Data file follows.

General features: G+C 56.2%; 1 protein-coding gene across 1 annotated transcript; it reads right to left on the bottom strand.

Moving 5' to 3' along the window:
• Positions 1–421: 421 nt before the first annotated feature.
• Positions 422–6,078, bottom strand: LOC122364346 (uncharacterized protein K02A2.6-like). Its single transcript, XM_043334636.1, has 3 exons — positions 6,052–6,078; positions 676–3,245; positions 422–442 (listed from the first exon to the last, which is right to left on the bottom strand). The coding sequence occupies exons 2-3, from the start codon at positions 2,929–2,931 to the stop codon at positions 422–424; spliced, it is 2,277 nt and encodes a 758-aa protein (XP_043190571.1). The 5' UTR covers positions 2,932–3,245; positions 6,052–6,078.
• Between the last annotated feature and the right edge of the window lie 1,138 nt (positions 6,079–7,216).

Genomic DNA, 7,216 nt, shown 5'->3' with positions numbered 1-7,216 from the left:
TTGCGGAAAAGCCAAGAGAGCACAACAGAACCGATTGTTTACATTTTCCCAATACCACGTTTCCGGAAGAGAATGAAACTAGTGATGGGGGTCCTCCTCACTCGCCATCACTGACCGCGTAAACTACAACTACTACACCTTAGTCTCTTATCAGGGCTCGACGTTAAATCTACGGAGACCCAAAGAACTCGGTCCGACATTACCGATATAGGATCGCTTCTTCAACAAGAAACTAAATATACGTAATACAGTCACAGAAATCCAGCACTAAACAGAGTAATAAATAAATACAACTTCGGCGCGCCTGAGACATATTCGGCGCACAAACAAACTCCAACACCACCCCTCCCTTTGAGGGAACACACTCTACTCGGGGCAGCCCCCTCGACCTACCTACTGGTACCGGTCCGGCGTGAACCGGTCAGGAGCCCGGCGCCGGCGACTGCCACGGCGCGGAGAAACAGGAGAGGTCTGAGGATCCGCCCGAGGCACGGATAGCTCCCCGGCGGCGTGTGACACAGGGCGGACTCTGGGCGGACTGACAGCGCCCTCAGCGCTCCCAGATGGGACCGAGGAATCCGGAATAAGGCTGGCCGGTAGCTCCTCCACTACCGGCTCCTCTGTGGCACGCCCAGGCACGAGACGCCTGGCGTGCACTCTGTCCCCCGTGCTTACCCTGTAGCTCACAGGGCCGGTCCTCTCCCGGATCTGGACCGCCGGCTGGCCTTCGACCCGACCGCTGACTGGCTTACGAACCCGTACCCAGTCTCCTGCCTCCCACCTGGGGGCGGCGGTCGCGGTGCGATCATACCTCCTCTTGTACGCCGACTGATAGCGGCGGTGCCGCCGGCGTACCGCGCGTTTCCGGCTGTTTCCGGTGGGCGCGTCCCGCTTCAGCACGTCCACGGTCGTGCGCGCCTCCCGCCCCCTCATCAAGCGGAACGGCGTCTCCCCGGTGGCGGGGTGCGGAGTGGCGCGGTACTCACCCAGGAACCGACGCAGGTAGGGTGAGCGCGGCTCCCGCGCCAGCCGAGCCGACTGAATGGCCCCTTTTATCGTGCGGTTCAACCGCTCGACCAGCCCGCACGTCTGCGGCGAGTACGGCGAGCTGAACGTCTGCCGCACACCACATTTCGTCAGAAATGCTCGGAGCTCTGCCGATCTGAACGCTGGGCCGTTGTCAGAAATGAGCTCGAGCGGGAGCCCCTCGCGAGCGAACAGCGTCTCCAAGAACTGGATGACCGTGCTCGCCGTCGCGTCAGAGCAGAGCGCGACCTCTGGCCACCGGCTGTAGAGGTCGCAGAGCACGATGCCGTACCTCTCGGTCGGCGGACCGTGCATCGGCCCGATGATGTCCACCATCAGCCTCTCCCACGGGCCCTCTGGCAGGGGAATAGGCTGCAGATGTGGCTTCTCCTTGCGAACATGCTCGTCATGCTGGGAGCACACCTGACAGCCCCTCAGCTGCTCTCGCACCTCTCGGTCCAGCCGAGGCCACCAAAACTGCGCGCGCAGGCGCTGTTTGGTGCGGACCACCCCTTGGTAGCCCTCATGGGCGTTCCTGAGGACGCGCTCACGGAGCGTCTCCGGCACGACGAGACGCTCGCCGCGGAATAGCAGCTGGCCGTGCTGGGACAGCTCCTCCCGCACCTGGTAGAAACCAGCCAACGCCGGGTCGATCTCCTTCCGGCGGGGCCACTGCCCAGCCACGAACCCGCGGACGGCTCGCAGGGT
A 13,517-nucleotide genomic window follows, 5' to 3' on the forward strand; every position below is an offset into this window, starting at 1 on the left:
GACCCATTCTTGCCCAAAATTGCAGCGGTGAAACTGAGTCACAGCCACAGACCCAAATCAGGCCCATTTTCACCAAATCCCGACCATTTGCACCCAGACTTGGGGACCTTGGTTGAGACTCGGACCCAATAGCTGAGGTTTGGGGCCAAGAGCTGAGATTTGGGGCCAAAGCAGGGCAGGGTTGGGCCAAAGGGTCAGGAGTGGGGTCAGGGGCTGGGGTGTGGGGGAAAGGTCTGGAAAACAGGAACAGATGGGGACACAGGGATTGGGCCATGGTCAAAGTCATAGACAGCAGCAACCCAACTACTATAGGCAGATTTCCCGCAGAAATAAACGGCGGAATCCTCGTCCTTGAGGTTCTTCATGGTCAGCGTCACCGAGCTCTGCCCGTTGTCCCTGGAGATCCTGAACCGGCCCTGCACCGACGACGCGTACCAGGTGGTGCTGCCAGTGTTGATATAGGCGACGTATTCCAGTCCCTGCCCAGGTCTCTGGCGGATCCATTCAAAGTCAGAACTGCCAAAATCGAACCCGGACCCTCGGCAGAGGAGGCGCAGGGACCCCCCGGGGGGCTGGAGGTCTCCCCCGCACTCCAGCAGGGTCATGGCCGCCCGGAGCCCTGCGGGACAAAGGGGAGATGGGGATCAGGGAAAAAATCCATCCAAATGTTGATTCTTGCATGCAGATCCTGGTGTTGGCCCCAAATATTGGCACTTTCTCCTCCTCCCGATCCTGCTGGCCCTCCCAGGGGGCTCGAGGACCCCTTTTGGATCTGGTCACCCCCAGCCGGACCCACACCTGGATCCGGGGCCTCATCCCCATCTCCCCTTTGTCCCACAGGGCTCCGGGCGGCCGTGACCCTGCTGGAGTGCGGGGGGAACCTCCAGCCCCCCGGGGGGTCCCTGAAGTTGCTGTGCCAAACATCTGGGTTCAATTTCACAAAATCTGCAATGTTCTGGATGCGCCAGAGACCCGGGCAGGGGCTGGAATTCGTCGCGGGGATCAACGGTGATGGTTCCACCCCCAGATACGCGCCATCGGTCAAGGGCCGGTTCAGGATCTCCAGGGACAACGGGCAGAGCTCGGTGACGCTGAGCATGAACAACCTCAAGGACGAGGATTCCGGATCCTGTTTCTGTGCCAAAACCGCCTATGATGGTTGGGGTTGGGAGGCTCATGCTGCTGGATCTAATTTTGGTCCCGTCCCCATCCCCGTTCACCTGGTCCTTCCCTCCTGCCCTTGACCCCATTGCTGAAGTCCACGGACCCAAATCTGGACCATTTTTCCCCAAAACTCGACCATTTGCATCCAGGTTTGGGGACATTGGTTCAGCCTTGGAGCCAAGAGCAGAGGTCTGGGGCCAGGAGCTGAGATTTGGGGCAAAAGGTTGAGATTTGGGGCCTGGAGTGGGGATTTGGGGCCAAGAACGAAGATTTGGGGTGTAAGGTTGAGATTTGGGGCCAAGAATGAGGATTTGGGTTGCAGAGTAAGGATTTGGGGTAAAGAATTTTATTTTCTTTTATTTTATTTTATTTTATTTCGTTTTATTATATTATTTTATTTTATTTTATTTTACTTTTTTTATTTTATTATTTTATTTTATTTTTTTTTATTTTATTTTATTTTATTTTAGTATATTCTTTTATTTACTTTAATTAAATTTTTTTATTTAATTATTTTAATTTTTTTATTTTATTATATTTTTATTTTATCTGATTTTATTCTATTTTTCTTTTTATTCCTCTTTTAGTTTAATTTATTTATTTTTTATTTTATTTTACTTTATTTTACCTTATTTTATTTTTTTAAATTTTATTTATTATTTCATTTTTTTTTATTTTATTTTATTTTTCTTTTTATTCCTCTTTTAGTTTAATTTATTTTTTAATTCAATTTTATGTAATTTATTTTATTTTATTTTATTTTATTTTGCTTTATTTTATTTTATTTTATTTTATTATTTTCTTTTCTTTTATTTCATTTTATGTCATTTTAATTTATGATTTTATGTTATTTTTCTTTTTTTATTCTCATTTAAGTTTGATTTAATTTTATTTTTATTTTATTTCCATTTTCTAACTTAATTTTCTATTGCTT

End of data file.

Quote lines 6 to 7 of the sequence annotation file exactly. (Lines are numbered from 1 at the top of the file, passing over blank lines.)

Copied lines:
Genomic DNA, 7,216 nt, shown 5'->3' with positions numbered 1-7,216 from the left:
TTGCGGAAAAGCCAAGAGAGCACAACAGAACCGATTGTTTACATTTTCCCAATACCACGTTTCCGGAAGAGAATGAAACTAGTGATGGGGGTCCTCCTCACTCGCCATCACTGACCGCGTAAACTACAACTACTACACCTTAGTCTCTTATCAGGGCTCGACGTTAAATCTACGGAGACCCAAAGAACTCGGTCCGACATTACCGATATAGGATCGCTTCTTCAACAAGAAACTAAATATACGTAATACAGTCACAGAAATCCAGCACTAAACAGAGTAATAAATAAATACAACTTCGGCGCGCCTGAGACATATTCGGCGCACAAACAAACTCCAACACCACCCCTCCCTTTGAGGGAACACACTCTACTCGGGGCAGCCCCCTCGACCTACCTACTGGTACCGGTCCGGCGTGAACCGGTCAGGAGCCCGGCGCCGGCGACTGCCACGGCGCGGAGAAACAGGAGAGGTCTGAGGATCCGCCCGAGGCACGGATAGCTCCCCGGCGGCGTGTGACACAGGGCGGACTCTGGGCGGACTGACAGCGCCCTCAGCGCTCCCAGATGGGACCGAGGAATCCGGAATAAGGCTGGCCGGTAGCTCCTCCACTACCGGCTCCTCTGTGGCACGCCCAGGCACGAGACGCCTGGCGTGCACTCTGTCCCCCGTGCTTACCCTGTAGCTCACAGGGCCGGTCCTCTCCCGGATCTGGACCGCCGGCTGGCCTTCGACCCGACCGCTGACTGGCTTACGAACCCGTACCCAGTCTCCTGCCTCCCACCTGGGGGCGGCGGTCGCGGTGCGATCATACCTCCTCTTGTACGCCGACTGATAGCGGCGGTGCCGCCGGCGTACCGCGCGTTTCCGGCTGTTTCCGGTGGGCGCGTCCCGCTTCAGCACGTCCACGGTCGTGCGCGCCTCCCGCCCCCTCATCAAGCGGAACGGCGTCTCCCCGGTGGCGGGGTGCGGAGTGGCGCGGTACTCACCCAGGAACCGACGCAGGTAGGGTGAGCGCGGCTCCCGCGCCAGCCGAGCCGACTGAATGGCCCCTTTTATCGTGCGGTTCAACCGCTCGACCAGCCCGCACGTCTGCGGCGAGTACGGCGAGCTGAACGTCTGCCGCACACCACATTTCGTCAGAAATGCTCGGAGCTCTGCCGATCTGAACGCTGGGCCGTTGTCAGAAATGAGCTCGAGCGGGAGCCCCTCGCGAGCGAACAGCGTCTCCAAGAACTGGATGACCGTGCTCGCCGTCGCGTCAGAGCAGAGCGCGACCTCTGGCCACCGGCTGTAGAGGTCGCAGAGCACGATGCCGTACCTCTCGGTCGGCGGACCGTGCATCGGCCCGATGATGTCCACCATCAGCCTCTCCCACGGGCCCTCTGGCAGGGGAATAGGCTGCAGATGTGGCTTCTCCTTGCGAACATGCTCGTCATGCTGGGAGCACACCTGACAGCCCCTCAGCTGCTCTCGCACCTCTCGGTCCAGCCGAGGCCACCAAAACTGCGCGCGCAGGCGCTGTTTGGTGCGGACCACCCCTTGGTAGCCCTCATGGGCGTTCCTGAGGACGCGCTCACGGAGCGTCTCCGGCACGACGAGACGCTCGCCGCGGAATAGCAGCTGGCCGTGCTGGGACAGCTCCTCCCGCACCTGGTAGAAACCAGCCAACGCCGGGTCGATCTCCTTCCGGCGGGGCCACTGCCCAGCCACGAACCCGCGGACGGCTCGCAGGGT